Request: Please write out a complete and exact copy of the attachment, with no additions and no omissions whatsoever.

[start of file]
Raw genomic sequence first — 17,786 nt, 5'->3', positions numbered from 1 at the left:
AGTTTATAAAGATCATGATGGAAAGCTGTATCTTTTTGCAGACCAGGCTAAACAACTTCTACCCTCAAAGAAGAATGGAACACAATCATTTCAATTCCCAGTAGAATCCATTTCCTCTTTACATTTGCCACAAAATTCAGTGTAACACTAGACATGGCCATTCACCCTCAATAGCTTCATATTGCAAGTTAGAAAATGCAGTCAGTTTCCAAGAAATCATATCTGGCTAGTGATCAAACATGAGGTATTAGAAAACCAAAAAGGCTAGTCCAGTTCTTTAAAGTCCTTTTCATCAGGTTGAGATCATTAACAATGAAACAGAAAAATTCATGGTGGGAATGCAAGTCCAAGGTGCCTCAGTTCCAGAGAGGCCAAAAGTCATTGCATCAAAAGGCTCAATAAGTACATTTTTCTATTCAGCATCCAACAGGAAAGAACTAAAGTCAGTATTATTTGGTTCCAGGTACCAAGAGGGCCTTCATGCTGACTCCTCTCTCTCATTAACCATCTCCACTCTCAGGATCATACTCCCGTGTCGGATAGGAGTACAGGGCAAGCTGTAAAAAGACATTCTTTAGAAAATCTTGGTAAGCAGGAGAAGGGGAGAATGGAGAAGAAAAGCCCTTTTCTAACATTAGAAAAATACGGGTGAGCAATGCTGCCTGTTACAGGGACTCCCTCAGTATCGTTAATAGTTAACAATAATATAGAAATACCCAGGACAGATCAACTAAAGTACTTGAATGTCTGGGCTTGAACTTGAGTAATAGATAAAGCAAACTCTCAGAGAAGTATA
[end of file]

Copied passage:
Raw genomic sequence first — 17,786 nt, 5'->3', positions numbered from 1 at the left:
AGTTTATAAAGATCATGATGGAAAGCTGTATCTTTTTGCAGACCAGGCTAAACAACTTCTACCCTCAAAGAAGAATGGAACACAATCATTTCAATTCCCAGTAGAATCCATTTCCTCTTTACATTTGCCACAAAATTCAGTGTAACACTAGACATGGCCATTCACCCTCAATAGCTTCATATTGCAAGTTAGAAAATGCAGTCAGTTTCCAAGAAATCATATCTGGCTAGTGATCAAACATGAGGTATTAGAAAACCAAAAAGGCTAGTCCAGTTCTTTAAAGTCCTTTTCATCAGGTTGAGATCATTAACAATGAAACAGAAAAATTCATGGTGGGAATGCAAGTCCAAGGTGCCTCAGTTCCAGAGAGGCCAAAAGTCATTGCATCAAAAGGCTCAATAAGTACATTTTTCTATTCAGCATCCAACAGGAAAGAACTAAAGTCAGTATTATTTGGTTCCAGGTACCAAGAGGGCCTTCATGCTGACTCCTCTCTCTCATTAACCATCTCCACTCTCAGGATCATACTCCCGTGTCGGATAGGAGTACAGGGCAAGCTGTAAAAAGACATTCTTTAGAAAATCTTGGTAAGCAGGAGAAGGGGAGAATGGAGAAGAAAAGCCCTTTTCTAACATTAGAAAAATACGGGTGAGCAATGCTGCCTGTTACAGGGACTCCCTCAGTATCGTTAATAGTTAACAATAATATAGAAATACCCAGGACAGATCAACTAAAGTACTTGAATGTCTGGGCTTGAACTTGAGTAATAGATAAAGCAAACTCTCAGAGAAGTATA